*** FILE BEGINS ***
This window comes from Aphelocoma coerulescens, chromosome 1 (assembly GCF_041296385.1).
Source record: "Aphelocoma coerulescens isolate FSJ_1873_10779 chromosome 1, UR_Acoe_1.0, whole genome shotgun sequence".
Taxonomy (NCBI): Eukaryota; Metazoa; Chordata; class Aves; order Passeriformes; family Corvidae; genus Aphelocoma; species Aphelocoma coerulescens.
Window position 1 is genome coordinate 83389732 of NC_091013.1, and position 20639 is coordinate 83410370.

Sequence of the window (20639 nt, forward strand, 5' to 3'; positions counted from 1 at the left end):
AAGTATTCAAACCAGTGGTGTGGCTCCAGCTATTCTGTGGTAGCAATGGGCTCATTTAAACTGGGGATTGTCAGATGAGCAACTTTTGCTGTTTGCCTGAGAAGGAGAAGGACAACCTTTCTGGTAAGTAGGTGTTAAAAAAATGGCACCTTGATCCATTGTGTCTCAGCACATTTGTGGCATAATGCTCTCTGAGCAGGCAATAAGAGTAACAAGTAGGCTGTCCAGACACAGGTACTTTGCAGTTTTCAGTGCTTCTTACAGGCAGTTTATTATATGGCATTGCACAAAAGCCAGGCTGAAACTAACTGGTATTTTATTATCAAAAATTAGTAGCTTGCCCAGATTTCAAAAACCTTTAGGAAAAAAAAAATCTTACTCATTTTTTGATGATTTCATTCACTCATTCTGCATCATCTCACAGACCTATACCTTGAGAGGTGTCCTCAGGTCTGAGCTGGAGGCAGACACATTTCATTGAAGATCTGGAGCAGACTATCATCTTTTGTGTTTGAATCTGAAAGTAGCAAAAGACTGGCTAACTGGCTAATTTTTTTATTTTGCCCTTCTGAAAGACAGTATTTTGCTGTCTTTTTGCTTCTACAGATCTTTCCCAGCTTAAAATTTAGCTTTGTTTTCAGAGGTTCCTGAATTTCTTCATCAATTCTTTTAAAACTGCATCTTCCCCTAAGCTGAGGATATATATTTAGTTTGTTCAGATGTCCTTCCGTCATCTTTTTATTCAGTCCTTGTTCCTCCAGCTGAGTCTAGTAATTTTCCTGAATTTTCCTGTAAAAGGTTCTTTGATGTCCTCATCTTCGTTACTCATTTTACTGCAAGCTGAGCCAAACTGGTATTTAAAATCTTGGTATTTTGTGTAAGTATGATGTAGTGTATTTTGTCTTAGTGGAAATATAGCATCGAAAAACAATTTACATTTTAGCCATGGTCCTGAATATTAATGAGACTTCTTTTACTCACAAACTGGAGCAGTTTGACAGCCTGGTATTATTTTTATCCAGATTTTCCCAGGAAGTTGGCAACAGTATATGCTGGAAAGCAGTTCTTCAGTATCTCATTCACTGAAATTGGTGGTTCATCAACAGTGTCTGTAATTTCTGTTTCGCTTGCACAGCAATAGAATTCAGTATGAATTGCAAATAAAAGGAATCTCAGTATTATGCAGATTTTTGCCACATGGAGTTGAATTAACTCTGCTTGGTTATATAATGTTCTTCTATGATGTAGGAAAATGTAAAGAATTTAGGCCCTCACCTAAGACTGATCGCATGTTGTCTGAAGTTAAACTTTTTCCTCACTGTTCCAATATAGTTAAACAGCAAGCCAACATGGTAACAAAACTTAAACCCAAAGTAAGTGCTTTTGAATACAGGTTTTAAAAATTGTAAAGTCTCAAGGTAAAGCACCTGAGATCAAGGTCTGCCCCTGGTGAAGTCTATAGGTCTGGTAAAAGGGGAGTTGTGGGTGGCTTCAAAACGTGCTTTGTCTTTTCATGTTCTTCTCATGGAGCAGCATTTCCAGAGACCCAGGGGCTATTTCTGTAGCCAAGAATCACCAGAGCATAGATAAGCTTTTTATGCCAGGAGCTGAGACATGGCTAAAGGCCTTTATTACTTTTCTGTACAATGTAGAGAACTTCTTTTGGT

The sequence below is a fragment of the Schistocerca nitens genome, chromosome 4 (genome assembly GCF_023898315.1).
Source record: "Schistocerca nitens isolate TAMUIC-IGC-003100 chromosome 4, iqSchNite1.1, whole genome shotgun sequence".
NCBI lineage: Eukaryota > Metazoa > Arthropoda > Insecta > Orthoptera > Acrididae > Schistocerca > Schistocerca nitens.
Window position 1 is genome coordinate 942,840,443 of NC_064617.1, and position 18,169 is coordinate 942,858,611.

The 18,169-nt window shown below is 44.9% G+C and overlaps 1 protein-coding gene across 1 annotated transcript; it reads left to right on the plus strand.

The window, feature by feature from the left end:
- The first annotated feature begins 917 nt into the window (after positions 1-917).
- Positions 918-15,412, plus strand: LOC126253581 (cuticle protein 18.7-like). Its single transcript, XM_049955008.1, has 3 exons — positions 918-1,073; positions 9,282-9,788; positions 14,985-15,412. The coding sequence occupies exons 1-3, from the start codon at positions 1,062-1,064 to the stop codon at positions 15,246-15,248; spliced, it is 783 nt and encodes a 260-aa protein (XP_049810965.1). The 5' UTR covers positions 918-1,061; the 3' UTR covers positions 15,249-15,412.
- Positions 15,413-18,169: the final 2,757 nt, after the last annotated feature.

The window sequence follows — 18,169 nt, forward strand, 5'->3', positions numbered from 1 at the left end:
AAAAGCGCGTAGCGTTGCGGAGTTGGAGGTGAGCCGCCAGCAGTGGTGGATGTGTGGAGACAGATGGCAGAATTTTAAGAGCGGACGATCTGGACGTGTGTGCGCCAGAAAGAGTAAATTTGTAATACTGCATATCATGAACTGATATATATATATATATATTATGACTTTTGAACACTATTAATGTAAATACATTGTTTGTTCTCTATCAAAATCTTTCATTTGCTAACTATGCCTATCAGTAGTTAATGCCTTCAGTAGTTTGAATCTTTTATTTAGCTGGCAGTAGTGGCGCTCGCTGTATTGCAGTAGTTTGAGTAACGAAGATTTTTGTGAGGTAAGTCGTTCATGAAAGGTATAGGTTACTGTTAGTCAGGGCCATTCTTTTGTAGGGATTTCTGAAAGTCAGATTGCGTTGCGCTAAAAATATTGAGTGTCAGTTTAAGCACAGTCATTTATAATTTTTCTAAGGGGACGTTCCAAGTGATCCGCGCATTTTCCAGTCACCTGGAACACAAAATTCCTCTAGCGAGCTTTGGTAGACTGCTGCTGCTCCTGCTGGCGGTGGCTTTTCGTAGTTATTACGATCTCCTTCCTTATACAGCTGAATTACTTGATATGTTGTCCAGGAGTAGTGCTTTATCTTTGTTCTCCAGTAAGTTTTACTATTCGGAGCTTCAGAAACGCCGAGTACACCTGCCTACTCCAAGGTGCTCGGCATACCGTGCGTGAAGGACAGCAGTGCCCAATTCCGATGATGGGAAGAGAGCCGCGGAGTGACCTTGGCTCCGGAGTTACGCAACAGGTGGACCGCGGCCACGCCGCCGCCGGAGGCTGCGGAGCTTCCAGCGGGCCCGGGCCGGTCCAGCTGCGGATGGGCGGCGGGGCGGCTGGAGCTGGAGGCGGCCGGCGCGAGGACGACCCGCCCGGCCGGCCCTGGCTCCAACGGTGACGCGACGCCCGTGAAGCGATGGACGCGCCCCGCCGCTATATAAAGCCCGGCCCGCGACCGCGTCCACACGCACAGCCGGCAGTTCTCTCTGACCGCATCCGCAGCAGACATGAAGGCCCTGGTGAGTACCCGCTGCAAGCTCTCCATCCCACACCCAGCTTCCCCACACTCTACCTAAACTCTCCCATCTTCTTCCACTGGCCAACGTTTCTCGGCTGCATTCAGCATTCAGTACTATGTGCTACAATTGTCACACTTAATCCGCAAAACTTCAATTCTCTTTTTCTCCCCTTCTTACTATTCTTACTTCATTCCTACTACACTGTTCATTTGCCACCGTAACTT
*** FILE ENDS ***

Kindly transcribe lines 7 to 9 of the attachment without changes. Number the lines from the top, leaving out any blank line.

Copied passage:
The sequence below is a fragment of the Schistocerca nitens genome, chromosome 4 (genome assembly GCF_023898315.1).
Source record: "Schistocerca nitens isolate TAMUIC-IGC-003100 chromosome 4, iqSchNite1.1, whole genome shotgun sequence".
NCBI lineage: Eukaryota > Metazoa > Arthropoda > Insecta > Orthoptera > Acrididae > Schistocerca > Schistocerca nitens.